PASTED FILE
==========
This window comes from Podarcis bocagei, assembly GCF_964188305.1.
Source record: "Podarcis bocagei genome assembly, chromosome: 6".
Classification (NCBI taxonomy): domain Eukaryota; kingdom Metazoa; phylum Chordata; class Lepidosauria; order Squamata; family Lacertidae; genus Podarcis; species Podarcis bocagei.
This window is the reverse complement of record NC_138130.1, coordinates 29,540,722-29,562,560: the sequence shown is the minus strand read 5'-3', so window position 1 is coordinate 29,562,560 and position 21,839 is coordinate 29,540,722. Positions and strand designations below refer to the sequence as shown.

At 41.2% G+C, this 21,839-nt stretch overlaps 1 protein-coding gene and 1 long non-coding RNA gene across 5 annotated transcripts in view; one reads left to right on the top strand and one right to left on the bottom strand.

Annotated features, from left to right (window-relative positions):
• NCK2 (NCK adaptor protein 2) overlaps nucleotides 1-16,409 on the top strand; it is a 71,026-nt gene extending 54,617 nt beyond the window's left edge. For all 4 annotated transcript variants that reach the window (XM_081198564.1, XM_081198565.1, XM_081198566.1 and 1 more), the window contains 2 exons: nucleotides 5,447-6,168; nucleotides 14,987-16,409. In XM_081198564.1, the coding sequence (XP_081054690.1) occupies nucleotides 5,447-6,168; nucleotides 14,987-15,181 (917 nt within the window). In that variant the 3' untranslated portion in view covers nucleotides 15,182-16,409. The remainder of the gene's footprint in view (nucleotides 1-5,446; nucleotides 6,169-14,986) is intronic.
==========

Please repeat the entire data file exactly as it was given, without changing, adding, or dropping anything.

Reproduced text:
This window comes from Podarcis bocagei, assembly GCF_964188305.1.
Source record: "Podarcis bocagei genome assembly, chromosome: 6".
Classification (NCBI taxonomy): domain Eukaryota; kingdom Metazoa; phylum Chordata; class Lepidosauria; order Squamata; family Lacertidae; genus Podarcis; species Podarcis bocagei.
This window is the reverse complement of record NC_138130.1, coordinates 29,540,722-29,562,560: the sequence shown is the minus strand read 5'-3', so window position 1 is coordinate 29,562,560 and position 21,839 is coordinate 29,540,722. Positions and strand designations below refer to the sequence as shown.

At 41.2% G+C, this 21,839-nt stretch overlaps 1 protein-coding gene and 1 long non-coding RNA gene across 5 annotated transcripts in view; one reads left to right on the top strand and one right to left on the bottom strand.

Annotated features, from left to right (window-relative positions):
• NCK2 (NCK adaptor protein 2) overlaps nucleotides 1-16,409 on the top strand; it is a 71,026-nt gene extending 54,617 nt beyond the window's left edge. For all 4 annotated transcript variants that reach the window (XM_081198564.1, XM_081198565.1, XM_081198566.1 and 1 more), the window contains 2 exons: nucleotides 5,447-6,168; nucleotides 14,987-16,409. In XM_081198564.1, the coding sequence (XP_081054690.1) occupies nucleotides 5,447-6,168; nucleotides 14,987-15,181 (917 nt within the window). In that variant the 3' untranslated portion in view covers nucleotides 15,182-16,409. The remainder of the gene's footprint in view (nucleotides 1-5,446; nucleotides 6,169-14,986) is intronic.